By Scott Markey
Let’s face it: Being the fitness enthusiasts that we are — most people, when injured or have an illness, usually have the good sense to curtail activity that aggravates the injury or ailment. Whether you are working out for general overall fitness, on a serious basis, to become a fitness or physique competitor, or even a bodybuilder, you usually know when to listen to your body — especially when it’s telling you to slow down your weight training, running, cycling, cross fit, zumba, etc. — but that’s not always the case.
Because we are often critical about ourselves, we may act less rationally when it comes to injuries or setbacks. Typically, we’ll try to tune out what our bodies scream to make us hear. I can’t count the number of times I have seen people put themselves through workouts suffering from bursitis, arthritis, inflamed tendons, muscle pulls, colds, asthma, and even a ruptured disc.
At a loss to figure out why we would rather stop, we’re certainly not stopping. For the most part, the issue is vanity, plain and simple. Much of our ego and self-esteem is tied up in how we look, what we weigh, what the tape measures, what the mirror and scale tells us, and what others tell us.
There is a lot of pressure put on us in society to look good and to look fit. But get an injury that forces a layoff and it becomes all too clear just how fragile that security is.
It can all come crashing down with the snap of a rotator cuff or the tear of a patella tendon. So what do you do when an injury rears its ugly head and renders normal training impossible?
Patience. You have to be patient; take it from me. I have years of training, and an injury, just as insignificant as a common cold or flu might seem, is your body sending you a message to lay off!
But regardless of the injury — with certain exceptions — there’s always something you can do.
Case in point: I have a friend who last summer was suffering from a hip problem that was preventing him from doing squats and leg presses. Without heavy legwork he was certain his legs would soon look like toothpicks. I just put him on a regimen of leg extensions and leg curls, supplemented with cycling and some sprinting, and he kept his leg mass and shape intact.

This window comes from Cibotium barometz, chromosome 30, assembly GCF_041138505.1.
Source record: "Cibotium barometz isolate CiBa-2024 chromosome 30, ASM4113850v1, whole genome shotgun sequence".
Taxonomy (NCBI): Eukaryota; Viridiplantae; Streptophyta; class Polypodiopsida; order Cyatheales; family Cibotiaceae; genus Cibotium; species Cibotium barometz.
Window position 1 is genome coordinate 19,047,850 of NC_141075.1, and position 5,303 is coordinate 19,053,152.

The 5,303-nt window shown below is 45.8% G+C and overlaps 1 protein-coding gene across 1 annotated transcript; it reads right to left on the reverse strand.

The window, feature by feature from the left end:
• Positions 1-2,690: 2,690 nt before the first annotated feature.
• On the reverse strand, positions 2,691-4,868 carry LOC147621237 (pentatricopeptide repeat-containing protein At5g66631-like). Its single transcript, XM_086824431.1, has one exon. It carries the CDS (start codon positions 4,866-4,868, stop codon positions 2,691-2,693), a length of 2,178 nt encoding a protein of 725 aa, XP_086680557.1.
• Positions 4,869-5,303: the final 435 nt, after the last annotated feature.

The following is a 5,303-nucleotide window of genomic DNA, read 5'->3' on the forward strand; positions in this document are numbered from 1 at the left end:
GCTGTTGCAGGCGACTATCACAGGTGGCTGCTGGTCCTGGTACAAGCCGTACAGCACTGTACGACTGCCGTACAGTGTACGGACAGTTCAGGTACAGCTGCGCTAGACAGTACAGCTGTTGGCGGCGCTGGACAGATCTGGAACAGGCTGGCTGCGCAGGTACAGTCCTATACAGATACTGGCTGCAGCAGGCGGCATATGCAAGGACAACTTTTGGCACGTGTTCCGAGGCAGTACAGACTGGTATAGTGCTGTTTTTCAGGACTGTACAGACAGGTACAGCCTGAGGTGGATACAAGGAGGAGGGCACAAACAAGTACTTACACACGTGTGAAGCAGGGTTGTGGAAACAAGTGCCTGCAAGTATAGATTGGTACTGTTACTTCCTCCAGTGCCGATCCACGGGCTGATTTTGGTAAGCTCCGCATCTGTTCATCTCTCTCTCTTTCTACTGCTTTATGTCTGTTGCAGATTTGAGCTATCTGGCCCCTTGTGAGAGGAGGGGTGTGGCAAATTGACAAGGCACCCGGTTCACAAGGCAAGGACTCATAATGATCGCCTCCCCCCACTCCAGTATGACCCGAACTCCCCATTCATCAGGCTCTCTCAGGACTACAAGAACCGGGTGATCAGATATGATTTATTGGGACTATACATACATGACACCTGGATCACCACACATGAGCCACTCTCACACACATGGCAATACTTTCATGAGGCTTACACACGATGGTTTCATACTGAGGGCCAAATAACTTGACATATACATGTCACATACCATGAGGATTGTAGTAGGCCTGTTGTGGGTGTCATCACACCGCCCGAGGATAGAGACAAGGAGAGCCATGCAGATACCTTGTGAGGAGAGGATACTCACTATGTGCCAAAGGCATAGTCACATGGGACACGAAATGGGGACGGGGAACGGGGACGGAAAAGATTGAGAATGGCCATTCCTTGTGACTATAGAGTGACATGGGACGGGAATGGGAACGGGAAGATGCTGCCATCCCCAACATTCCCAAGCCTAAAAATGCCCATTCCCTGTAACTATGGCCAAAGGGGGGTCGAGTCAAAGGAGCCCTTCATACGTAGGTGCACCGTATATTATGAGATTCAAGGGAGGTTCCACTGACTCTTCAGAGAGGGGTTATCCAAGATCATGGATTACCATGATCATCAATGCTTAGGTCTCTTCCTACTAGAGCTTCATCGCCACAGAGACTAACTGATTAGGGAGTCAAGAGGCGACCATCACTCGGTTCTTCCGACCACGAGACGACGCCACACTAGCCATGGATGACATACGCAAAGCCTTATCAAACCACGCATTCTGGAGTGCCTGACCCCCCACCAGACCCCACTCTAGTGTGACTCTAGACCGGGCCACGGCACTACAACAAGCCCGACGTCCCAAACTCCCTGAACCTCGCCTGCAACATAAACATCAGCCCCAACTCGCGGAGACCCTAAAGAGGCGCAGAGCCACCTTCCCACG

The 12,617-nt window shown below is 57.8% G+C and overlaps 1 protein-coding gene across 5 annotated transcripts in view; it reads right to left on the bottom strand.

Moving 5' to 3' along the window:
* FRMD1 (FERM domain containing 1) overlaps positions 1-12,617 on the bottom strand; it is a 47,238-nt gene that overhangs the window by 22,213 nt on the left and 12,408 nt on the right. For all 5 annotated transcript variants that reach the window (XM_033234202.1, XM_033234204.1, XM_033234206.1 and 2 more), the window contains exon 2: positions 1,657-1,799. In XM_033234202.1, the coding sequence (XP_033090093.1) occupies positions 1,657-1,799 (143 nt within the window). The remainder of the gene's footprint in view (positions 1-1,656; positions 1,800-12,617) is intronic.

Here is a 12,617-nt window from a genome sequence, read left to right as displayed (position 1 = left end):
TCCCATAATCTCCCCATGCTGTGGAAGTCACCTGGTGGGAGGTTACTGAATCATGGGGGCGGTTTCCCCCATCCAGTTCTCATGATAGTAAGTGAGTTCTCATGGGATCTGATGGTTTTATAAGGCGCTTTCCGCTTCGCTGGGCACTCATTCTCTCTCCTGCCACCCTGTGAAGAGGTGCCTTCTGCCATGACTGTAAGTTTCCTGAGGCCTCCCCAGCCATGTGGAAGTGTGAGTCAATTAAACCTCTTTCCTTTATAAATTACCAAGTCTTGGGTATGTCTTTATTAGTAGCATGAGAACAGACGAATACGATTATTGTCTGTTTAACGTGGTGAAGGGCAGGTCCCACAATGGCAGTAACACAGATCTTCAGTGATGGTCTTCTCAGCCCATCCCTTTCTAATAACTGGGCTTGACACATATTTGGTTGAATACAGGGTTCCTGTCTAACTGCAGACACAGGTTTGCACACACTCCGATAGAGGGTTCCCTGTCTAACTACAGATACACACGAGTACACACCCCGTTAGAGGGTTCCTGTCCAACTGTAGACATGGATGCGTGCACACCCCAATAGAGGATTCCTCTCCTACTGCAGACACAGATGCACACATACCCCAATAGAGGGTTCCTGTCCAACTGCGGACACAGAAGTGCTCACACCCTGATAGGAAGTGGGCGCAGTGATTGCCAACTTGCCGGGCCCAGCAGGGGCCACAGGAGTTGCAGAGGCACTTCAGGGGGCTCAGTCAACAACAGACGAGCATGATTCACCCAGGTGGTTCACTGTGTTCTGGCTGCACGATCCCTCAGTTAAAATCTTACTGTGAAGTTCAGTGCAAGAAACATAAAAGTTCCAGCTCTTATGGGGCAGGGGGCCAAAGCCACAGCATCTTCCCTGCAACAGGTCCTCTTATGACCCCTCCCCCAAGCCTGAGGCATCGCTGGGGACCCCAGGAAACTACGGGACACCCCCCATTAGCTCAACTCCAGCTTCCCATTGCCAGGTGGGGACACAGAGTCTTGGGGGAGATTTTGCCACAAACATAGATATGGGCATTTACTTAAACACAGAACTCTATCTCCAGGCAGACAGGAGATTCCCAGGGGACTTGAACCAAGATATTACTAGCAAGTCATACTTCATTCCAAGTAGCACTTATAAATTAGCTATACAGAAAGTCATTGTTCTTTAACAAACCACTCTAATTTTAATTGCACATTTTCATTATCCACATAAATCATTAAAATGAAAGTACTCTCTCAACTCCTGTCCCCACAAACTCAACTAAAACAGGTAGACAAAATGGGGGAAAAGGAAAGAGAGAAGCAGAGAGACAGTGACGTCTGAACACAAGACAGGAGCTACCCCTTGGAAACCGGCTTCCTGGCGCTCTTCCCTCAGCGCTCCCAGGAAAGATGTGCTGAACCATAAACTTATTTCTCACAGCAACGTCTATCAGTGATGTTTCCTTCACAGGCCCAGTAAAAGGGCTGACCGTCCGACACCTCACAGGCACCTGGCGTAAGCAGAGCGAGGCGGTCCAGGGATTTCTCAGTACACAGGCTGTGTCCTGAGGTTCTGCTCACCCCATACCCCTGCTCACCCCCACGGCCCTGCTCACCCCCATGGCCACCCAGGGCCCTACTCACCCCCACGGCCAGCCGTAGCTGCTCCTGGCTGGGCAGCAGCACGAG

Always look at the positive. Injuries sometimes present a golden opportunity to work body parts that normally get ignored, thus giving you a chance to bring up a lagging or weak body part.
Some injuries — like torn tendons and muscles, ruptured disks, pinched nerves, or broken bones — might require you to lay off completely. How do you cope with injuries like these, and still stay positive during a period of inactivity? Again, you have to be patient. The rest might even be beneficial, as your body just might need that break. Most injuries heal if given the chance.
Also, it’s a matter of maturity, accepting injuries as a fact of the training and your working out lifestyle. In other words, they come with the territory. If you train long enough and hard enough without listening closely to your body, at some point you are going to get hurt.
The human body can only take so much, so don’t push yourself to workout when you are injured, sick, or even on days where you just really don’t feel like working out. This is a clear indication that you might be overtraining and need the rest.
Instead, be positive and rest when you feel your body needs it. This will help you avoid injuries and come back even better when you do.
—Scott Markey has over 25 years in the fitness and health industry. He has graced dozens of magazine covers and specializes in physique management, training and nutritional consultation. You can find him on Facebook or reach him at firstname.lastname@example.org.